Resources: 1.Financial Resources – The annual revenues of Intel have grown phenomenally in recent years, thanks to the push for more advanced technology by consumers. Since 1991 annual revenues have climbed from $4.8 billion, more than five-fold to $25.1 billion in 1997 (, , & , 1999). To continue this growth, Intel seeks to continue to be the pre-eminent building-block supplier to the computer industry worldwide. With these strong financial revenues, the company is expected to achieve their target profits in the years to come through the utilisation of this resource which they have plenty of for investment in worthwhile projects.
2.Human Resources – The total number of Intel employees was 63,700 at 1997 year-end, up from 48,500 in 1996 (, 1999). Worldwide EH&S staff number around 225 and are organized by site (, 1997). Although there is historically a resistance on the part of the employees when it comes to change, there is sufficient cooperation from them on an overall note, especially when it comes to innovations for the good of the company.
3.Physical Resources – The Company under scrutiny is an international company with more than a dozen major facilities outside of the United States, located in eight countries. According to (1997), there are six sites in the continental United States—in Arizona, California, New Mexico, Oregon, and Washington—with multiple facilities at each and one site in Puerto Rico. Its oldest and smallest manufacturing facility, wafer fabrication facility on the Aloha campus in Oregon, was built in 1978 and was closed in 1996. In recent years Intel has been building a new fabrication facility, an investment of $1 billion to $1.5 billion, every nine to twelve months (, 1997). With the advancement of their physical resources in comparison with existing competitors, it is not surprising to see that Intel has majority of the market share.
Key success factors:
1.Management – Intel placed top priority on their people, and encouraged openness, fairness, and responsibility, Intel was able to take full advantage of its workers.
2.Mistakes – The most talented and brightest people that were employed were given leverage when mistakes were made so that they would be encouraged to develop breakthrough technologies.
3.Hard Work – Moore and Noyce refused to shy away from their inexperience and being willing to do what work they needed. Also admitting their limitations, they were able to seek out qualified employees to help build the company.
4.Competition – They learned that the key to entrepreneurial success was by being in a constant state of awareness and fear of your competitors, entrepreneurs can become proactive instead of reactive, seizing new opportunities as they present themselves instead of letting them pass them by.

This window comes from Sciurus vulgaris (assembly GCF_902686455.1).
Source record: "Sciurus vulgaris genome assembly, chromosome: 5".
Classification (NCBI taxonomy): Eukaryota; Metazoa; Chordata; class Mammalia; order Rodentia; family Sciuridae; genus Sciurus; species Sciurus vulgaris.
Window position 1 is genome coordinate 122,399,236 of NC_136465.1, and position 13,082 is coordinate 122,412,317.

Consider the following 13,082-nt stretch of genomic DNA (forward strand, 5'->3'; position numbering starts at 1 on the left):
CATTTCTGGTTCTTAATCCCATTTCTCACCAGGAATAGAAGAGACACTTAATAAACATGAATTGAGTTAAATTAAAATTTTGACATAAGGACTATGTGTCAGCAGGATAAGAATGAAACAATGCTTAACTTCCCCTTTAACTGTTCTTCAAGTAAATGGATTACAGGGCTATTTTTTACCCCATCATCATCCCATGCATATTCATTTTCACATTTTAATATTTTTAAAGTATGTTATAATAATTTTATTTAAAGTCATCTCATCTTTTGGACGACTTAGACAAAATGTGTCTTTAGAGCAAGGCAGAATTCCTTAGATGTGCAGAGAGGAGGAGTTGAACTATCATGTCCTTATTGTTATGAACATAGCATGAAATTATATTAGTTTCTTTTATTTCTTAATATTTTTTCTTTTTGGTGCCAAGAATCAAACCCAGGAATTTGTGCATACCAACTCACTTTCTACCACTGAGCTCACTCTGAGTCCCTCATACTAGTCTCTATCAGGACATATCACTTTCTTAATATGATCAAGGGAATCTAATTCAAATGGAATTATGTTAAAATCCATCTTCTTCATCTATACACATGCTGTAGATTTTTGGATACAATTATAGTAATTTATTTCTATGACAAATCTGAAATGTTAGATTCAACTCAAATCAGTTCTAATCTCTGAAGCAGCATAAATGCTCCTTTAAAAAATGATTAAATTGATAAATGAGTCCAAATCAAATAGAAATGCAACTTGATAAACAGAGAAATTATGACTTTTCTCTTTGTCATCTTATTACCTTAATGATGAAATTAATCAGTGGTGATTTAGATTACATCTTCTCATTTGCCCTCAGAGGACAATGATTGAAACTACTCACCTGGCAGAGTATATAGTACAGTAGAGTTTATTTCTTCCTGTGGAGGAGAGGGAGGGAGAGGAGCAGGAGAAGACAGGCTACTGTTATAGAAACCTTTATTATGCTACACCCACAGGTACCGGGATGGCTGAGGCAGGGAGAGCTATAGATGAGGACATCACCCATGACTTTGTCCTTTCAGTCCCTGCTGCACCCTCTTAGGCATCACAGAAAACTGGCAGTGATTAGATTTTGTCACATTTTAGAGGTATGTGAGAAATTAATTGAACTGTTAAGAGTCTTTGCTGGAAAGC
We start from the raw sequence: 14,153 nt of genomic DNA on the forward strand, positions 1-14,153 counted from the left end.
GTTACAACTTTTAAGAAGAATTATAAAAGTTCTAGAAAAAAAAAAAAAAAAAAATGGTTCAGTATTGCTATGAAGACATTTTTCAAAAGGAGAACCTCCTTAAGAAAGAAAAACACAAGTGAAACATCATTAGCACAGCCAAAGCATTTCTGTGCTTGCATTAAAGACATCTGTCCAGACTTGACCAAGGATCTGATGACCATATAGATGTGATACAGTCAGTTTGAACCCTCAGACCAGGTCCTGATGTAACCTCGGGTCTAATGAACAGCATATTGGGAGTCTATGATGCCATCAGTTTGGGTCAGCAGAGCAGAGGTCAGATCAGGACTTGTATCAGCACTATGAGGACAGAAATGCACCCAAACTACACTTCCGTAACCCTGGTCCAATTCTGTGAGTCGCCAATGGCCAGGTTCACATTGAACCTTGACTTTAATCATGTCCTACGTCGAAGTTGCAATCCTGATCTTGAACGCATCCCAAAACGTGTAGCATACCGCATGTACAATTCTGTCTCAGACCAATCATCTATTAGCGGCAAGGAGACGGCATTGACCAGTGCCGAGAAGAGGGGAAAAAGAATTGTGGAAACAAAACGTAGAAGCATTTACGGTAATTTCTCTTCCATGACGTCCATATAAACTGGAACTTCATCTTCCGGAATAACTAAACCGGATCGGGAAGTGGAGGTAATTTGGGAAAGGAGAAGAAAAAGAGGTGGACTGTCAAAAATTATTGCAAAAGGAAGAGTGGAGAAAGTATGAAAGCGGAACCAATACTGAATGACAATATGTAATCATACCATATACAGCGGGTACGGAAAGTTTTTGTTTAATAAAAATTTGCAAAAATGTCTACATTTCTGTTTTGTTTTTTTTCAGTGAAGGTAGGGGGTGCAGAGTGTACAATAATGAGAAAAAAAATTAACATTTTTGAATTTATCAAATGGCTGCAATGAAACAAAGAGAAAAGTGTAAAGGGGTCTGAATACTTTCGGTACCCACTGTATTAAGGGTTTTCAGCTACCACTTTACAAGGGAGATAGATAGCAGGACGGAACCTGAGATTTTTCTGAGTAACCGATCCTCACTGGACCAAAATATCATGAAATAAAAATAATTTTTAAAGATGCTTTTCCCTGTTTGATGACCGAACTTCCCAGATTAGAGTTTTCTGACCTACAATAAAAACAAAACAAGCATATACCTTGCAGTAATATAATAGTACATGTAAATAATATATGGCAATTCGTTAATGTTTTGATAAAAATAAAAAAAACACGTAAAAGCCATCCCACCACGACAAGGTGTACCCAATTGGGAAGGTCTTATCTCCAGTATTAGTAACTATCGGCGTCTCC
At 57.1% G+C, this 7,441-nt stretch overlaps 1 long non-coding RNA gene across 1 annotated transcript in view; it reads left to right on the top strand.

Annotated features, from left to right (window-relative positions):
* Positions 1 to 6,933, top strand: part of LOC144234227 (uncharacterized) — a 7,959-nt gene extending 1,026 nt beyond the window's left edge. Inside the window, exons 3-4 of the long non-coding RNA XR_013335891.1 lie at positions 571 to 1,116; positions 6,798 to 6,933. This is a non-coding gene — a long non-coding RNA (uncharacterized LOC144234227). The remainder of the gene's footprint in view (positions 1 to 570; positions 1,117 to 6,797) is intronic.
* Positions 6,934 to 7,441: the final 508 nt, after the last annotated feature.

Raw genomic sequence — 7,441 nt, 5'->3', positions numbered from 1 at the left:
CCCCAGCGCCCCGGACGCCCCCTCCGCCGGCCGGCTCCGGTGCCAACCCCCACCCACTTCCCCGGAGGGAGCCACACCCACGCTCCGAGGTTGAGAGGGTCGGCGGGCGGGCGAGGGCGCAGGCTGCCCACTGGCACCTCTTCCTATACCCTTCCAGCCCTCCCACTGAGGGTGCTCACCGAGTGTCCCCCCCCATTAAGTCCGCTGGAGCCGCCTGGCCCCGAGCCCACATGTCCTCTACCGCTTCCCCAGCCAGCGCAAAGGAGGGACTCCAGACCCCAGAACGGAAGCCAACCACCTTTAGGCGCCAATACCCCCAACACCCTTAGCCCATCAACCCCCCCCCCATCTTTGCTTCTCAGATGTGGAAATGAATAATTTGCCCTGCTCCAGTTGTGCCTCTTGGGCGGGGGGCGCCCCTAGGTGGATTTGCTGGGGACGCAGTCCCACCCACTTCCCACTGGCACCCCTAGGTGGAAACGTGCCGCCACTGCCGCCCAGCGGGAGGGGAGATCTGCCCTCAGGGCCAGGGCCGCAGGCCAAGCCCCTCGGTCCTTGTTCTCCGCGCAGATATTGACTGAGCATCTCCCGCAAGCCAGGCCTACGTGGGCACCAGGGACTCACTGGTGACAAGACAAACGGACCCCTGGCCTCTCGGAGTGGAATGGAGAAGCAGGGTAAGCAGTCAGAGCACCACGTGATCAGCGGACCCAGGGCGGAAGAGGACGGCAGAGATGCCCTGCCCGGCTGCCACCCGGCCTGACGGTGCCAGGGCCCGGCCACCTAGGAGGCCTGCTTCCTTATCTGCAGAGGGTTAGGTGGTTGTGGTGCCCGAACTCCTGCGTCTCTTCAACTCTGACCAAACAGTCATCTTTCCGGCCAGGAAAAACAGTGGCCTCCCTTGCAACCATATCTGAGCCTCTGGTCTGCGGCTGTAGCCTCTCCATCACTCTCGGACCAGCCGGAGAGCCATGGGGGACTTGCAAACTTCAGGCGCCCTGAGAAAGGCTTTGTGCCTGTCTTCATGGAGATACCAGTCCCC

5.Exclusivity – By specializing and focusing on a niche market, Intel was able to not only stand out from the crowd, but to become market leader in the industry Value chain Analysis:
Intel's strategy in terms of the primary value chain activities: Inbound Logistics: Intel used the traditional methods of pen, paper and telephone to place and track its supplies and suppliers. Furthermore, it ordered supplies only in response to customer orders. Today, Intel uses the Internet to speed the flow of information between itself, its suppliers and customers.
By tracking its deliveries and supplies, from various countries all over the world, over the Web, the company has reduced its order and manufacturing lead times. Operations: Intel uses its Web based e-business system to aid in the quick exchange of details and queries pertaining to customer orders, design specifications and proprietary information. Outbound Logistics: Intel uses its web based system to track deliveries to customers and resellers. Using its vendor driven' inventory management system, Intel can maintain its inventory levels to respond to fluctuating customer demand, make reliable forecasts and shipments on time.
Marketing & Sales: By putting its customer order entry system on the Web, it has reduced errors by 75%. It can take orders round the clock, where more than 25% of its transactions occurring after normal business hours. Hundreds of Intel suppliers use the Web to check the status of inventory levels, payments and shipments. Services: Complete field stocking of replacement parts.
Support value chain activities: Infrastructure: Highly developed information systems to better understand customer’s preferences. It has a companywide emphasis on producing high quality products. Human Resources: compensation programs included to encourage worker creativity and productivity. Intel uses extensive use of subjective rather than objective performance measures. Also has superior personnel training.
Technological development: Coordination among R&D, product development and marketing. It invests in technology that will show the firm to constantly produce highly differentiated products. It also has strong capability in research. Procurement: Systems and procedures used to find highest quality raw materials. Also it purchases highest quality replacement parts